The distinction is supported by the formal argument (detailed in the above-cited CSR paper) that:

(i) PA has two, hitherto unsuspected, evidence-based interpretations, the first of which can be treated as circumscribing the ambit of human reasoning about ‘true’ arithmetical propositions; and the second can be treated as circumscribing the ambit of mechanistic reasoning about ‘true’ arithmetical propositions.

What this means is that the language of arithmetic—formally expressed as PA—can provide all the foundational needs for all practical applications of mathematics in the physical sciences. This was was the point that I sought to make—in a limited way, with respect to quantum phenomena—in the following paper presented at Unilog 2015, Istanbul last year:

(Presented on 26’th June at the workshop on ‘*Emergent Computational Logics*’ at *UNILOG’2015, 5th World Congress and School on Universal Logic*, 20th June 2015 – 30th June 2015, Istanbul, Turkey.)

(ii) Since ZF axiomatically postulates the existence of an infinite set that cannot be evidenced (and which cannot be introduced as a constant into PA, or as an element into the domain of any interpretation of PA, without inviting inconsistency—see Theorem 1 in 4 of *this post*), it can have no evidence-based interpretation that could be treated as circumscribing the ambit of either human reasoning about ‘true’ set-theoretical propositions, or that of mechanistic reasoning about ‘true’ set-theoretical propositions.

The language of set theory—formally expressed as ZF—thus provides the foundation for abstract structures that—although of possible interest to philosophers of science—are only mentally conceivable by mathematicians subjectively, and have no verifiable physical counterparts, or immediately practical applications of mathematics, that can materially impact on the study of physical phenomena.

The significance of this distinction can be expressed more vividly in Russell’s phraseology as:

(iii) In the first-order Peano Arithmetic PA we always know what we are talking about, even though we may not always know whether it is true or not;

(iv) In the first-order Set Theory we never know what we are talking about, so the question of whether or not it is true is only of fictional interest.

**H. The importance of Mole’s ‘rapport’**

Accordingly, I see it as axiomatic that the relationship between an evidence-based mathematical language and the physical phenomena that it purports to describe, must be in what Mole terms as ‘rapport’, if we view mathematics as a set of linguistic tools that have evolved:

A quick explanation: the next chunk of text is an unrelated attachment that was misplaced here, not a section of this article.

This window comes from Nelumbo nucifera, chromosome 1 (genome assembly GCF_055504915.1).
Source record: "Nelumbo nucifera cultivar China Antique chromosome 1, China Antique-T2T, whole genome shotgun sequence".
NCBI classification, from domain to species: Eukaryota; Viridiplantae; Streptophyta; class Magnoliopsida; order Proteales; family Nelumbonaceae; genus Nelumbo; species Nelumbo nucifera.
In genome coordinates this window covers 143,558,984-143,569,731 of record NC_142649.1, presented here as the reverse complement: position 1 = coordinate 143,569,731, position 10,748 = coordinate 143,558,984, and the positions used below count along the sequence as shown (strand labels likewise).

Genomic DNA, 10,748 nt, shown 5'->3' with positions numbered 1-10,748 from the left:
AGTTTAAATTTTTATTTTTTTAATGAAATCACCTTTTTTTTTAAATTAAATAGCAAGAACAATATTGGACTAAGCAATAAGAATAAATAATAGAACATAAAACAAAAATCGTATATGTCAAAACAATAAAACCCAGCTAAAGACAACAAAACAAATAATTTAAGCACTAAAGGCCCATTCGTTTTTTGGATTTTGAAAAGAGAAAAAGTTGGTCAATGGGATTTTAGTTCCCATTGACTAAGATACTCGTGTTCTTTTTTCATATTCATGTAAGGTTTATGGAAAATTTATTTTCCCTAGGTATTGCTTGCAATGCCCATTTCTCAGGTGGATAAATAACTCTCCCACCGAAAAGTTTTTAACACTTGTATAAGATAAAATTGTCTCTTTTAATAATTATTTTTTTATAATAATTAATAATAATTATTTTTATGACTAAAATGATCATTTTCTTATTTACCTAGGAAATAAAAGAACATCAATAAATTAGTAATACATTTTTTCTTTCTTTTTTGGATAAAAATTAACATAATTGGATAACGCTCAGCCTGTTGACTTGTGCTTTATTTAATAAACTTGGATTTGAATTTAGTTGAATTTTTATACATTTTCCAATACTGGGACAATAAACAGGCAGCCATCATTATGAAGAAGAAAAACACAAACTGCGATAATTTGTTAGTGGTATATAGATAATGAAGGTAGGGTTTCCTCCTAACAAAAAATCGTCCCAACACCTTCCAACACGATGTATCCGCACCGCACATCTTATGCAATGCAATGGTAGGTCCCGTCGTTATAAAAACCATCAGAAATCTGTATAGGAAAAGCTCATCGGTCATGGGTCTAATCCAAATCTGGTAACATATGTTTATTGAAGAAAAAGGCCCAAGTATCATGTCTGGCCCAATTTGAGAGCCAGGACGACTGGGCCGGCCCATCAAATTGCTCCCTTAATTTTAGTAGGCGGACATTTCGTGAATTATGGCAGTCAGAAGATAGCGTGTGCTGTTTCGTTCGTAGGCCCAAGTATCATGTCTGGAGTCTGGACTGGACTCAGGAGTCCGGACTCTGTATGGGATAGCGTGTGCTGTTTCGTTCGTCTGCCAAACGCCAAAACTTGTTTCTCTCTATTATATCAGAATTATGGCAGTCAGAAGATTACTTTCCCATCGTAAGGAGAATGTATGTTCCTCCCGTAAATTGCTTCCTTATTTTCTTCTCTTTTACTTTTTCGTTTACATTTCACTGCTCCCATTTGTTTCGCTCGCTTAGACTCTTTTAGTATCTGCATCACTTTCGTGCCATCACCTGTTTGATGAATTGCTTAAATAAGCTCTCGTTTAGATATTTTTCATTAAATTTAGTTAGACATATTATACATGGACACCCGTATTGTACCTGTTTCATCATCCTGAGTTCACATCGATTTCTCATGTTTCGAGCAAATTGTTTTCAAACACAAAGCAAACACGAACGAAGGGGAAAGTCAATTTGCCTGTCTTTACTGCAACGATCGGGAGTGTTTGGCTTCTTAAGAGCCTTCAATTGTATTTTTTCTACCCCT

(a) to adequately abstract and precisely express through human reasoning our observations of physical phenomena in the world in which we live and work; and

(b) unambiguously communicate such abstractions and their expression to others through objectively evidenced reasoning in order to function to the maximum of our co-operative potential in acieving a better understanding of physical phenomena.

This is the perspective that I sought to make in the following paper presented at Epsilon 2015, Montpellier, last June, where I argue against the introduction of ‘unspecifiable’ elements (such as completed infinities) into either a formal language or any of its evidence-based interpretations (in support of the argument that since a completed infinity cannot be evidence-based, it must therefore be dispensible in any purported description of reality):

(Presented on 10th June at the Epsilon 2015 workshop on ‘*Hilbert’s Epsilon and Tau in Logic, Informatics and Linguistics*’, 10th June 2015 – 12th June 2015, University of Montpellier, France.)

**I. Why mathematical reasoning must reflect an ‘agnostic’ perspective**

Moreover, from a non-mathematician’s perspective, a Propertarian like *Curt Doolittle* would seem justified in his critique (comment of June 2, 2016 in *this Quanta review*) of the seemingly ‘mystical’ and ‘irrelevant’ direction in which conventional interpretations of Hilbert’s ‘theistic’ and Brouwer’s ‘atheistic’ reasoning appear to have pointed mainstream mathematics for, as I argue informally in an *earlier post*, the ‘truths’ of any mathematical reasoning must reflect an ‘agnostic’ perspective.

**A new proof?**

An interesting *review* by Natalie Wolchover on May 24, 2016, in the on-line magazine *Quanta*, reports that:

“With a surprising new proof, two young mathematicians have found a bridge across the finite-infinite divide, helping at the same time to map this strange boundary.

The boundary does not pass between some huge finite number and the next, infinitely large one. Rather, it separates two kinds of mathematical statements: ‘finitistic’ ones, which can be proved without invoking the concept of infinity, and ‘infinitistic’ ones, which rest on the assumption — not evident in nature — that infinite objects exist.”

More concretely:

“In the *new proof*, Keita Yokoyama, 34, a mathematician at the *Japan Advanced Institute of Science and Technology*, and Ludovic Patey, 27, a computer scientist from *Paris Diderot University*, pin down the logical strength of — but not at a level most people expected. The theorem is ostensibly a statement about infinite objects. And yet, Yokoyama and Patey found that it is ‘finitistically reducible’: It’s equivalent in strength to a system of logic that does not invoke infinity. This result means that the infinite apparatus in can be wielded to prove new facts in finitistic mathematics, forming a surprising bridge between the finite and the infinite.”